Full autonomous operations will be rolled-out in several phases, which will give Yara and Kongsberg time to test the advanced systems that enable operations without a crew on board. The vessel is scheduled to sail during 2018, and will be initially operated with a crew. Then through 2019 it is expected to be remotely operated. During 2020, it is anticipated that the vessel will be fully autonomous.
All this new technology comes at a cost, with the development and construction of the vessel being significantly higher than for a conventional ship of similar size. However, there are indirect savings, such as by replacing truck transport and utilising electric power. Also, there are substantial savings throughout the lifetime of the vessel by eliminating the need for crew and accommodation areas. This will help reduce CAPEX at the design and build phase and will also provide a reduction in OPEX.
The small area in which the vessel will operate provides an ideal platform to introduce full maritime autonomy. The vessel will sail within 12 nautical miles of the coast, between selected ports. The whole area is covered by the Norwegian Coastal Administrations’ Vessel Tracking System (VTS) located in Brevik. There will be three centres that will handle different aspects of the operational profile of the vessel. These centres will focus on the emergency and exception handling, condition and operation monitoring, decision support, surveillance of the ship and its surroundings, and all other safety related considerations. Yara will also build a mission management/logistic centre in Prosgrunn, while Kongsberg Maritime will establish a shore control centre to monitors the ship’s autonomous operations.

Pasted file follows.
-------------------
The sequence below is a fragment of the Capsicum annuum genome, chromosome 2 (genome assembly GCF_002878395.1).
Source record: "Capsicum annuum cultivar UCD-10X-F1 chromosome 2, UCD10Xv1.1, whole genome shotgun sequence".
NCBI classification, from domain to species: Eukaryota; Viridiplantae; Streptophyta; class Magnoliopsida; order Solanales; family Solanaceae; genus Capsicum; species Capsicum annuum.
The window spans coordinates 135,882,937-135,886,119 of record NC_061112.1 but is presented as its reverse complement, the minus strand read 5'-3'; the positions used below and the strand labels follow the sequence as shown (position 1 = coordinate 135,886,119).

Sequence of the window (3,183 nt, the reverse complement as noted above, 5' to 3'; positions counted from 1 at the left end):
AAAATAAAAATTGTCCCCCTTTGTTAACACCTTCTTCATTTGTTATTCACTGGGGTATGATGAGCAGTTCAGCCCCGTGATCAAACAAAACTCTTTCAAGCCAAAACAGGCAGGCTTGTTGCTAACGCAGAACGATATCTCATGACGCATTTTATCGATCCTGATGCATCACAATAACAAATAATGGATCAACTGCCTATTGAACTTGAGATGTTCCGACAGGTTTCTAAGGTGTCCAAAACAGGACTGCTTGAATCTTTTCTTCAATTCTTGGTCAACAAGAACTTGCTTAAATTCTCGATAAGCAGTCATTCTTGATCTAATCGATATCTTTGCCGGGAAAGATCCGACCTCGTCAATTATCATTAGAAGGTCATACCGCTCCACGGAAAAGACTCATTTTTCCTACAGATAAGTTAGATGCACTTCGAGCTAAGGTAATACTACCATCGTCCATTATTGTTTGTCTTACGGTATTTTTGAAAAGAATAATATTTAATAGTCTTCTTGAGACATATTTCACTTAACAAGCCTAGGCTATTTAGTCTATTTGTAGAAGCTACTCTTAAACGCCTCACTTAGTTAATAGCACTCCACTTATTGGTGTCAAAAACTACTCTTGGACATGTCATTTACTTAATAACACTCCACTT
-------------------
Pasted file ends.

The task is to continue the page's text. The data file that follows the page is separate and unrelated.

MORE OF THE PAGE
This development highlights that there are no longer any technical limitations to constructing relatively large, unmanned autonomous vessels. The key obstacles are mostly legislative and regulatory, although for this project there has been good collaboration within the various Norwegian governing bodies and authorities.
Whilst YARA Birkeland is by far the most advanced autonomous vessel, there are others that will be close behind it. Kongsberg is also working with Bourbon of France and Automated Ships Ltd of the UK on an offshore support vessel.